Transparency Theory

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Video: Schmelzolan on Overhead by Christian Faubel

What do elementary school audiovisual departments have in their arsenals these days? Are fifth-grade teachers teaching with PowerPoint? That seems hard to believe, since mine barely mastered the overhead projector. She could never put the transparency right-side up and left-side left on the first try. The overhead projector’s flipping technique required the user’s brain to undo what the eyes do for it, in order to make one sheet of paper’s worth of information available to collective vision.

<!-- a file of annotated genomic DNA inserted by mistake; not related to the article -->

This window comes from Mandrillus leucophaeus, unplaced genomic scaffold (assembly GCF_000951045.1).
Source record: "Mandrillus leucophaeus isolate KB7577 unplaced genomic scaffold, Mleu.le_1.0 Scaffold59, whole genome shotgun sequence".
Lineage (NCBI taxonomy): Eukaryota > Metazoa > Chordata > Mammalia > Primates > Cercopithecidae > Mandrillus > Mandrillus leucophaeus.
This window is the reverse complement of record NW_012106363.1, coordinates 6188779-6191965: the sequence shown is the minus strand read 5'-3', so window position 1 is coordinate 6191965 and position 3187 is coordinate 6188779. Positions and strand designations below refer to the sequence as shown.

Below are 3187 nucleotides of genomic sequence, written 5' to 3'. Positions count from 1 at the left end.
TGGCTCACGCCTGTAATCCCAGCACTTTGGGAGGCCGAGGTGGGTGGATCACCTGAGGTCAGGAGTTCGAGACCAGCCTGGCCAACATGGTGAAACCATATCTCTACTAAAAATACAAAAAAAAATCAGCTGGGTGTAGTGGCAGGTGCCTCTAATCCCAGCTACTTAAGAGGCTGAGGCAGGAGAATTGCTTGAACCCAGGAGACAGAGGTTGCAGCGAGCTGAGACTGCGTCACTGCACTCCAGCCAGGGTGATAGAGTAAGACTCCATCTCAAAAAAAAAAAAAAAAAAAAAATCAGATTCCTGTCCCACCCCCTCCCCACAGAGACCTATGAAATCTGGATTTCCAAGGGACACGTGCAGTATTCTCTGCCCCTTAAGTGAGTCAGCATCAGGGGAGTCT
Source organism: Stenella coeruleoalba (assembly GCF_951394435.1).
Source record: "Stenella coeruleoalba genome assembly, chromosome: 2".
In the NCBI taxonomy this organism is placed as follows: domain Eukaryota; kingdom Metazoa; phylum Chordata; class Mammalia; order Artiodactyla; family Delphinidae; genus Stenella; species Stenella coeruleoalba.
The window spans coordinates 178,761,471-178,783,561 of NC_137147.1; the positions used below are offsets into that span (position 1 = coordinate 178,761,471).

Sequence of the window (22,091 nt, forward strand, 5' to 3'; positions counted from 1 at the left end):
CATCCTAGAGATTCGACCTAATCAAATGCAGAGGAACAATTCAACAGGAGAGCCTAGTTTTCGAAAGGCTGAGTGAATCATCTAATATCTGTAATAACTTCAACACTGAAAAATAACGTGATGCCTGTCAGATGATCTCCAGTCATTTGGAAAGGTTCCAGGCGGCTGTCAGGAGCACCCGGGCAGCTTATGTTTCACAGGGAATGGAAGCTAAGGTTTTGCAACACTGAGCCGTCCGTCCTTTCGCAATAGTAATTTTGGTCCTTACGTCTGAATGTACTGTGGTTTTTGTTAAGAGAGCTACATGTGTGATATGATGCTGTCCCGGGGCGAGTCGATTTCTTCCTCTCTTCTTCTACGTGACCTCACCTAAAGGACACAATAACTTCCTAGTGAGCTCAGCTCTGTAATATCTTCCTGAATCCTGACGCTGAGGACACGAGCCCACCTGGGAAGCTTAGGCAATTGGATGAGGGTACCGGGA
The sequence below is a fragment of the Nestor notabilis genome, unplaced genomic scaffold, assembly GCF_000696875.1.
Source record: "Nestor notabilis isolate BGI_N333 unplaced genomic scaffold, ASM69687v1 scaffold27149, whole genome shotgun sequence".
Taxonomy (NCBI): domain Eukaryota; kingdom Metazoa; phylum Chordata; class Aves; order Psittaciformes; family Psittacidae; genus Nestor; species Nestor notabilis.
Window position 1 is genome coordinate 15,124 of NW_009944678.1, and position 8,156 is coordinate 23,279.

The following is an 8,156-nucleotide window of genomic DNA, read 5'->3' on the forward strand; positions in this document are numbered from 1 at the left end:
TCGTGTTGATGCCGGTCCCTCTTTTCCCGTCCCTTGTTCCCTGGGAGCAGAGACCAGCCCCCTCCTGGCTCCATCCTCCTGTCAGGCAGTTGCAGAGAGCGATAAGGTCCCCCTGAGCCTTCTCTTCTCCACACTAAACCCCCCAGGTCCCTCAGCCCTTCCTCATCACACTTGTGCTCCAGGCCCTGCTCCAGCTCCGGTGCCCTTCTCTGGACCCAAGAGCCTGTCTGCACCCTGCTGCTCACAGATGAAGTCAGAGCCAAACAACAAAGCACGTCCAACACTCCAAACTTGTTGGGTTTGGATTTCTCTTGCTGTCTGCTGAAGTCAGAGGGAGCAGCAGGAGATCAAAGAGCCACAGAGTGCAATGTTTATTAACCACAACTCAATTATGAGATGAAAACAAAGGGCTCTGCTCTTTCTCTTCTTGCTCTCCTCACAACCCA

The tricky optics alone should be enough to interest artists in the overhead projector, but an exhibition dedicated to the device in Malmo, Sweden, focuses on the precious, nostalgic appeal of this quaint technology. Opening Friday and running through May 30, “The Art of the Overhead” will feature an archive of projectable documents and a spate of live programs: a projection-based performance by Katrin Bethge, an analogue computer game by magic-lantern artists Milk Milk Lemonade, and an interactive planetarium from Sue Corke and Hagen Betzwieser. Since Sunday these artists and others have been taking part in an OHPen Surface Workshop, sharing the projects they’ve prepared for the overhead projector and discussing how they’ve adapted the technologies they use in their usual practices, which range from sound art to minimal robotics. The full program is available at www.overheads.org, a site that makes nice use of another obsolete technology, the marquee.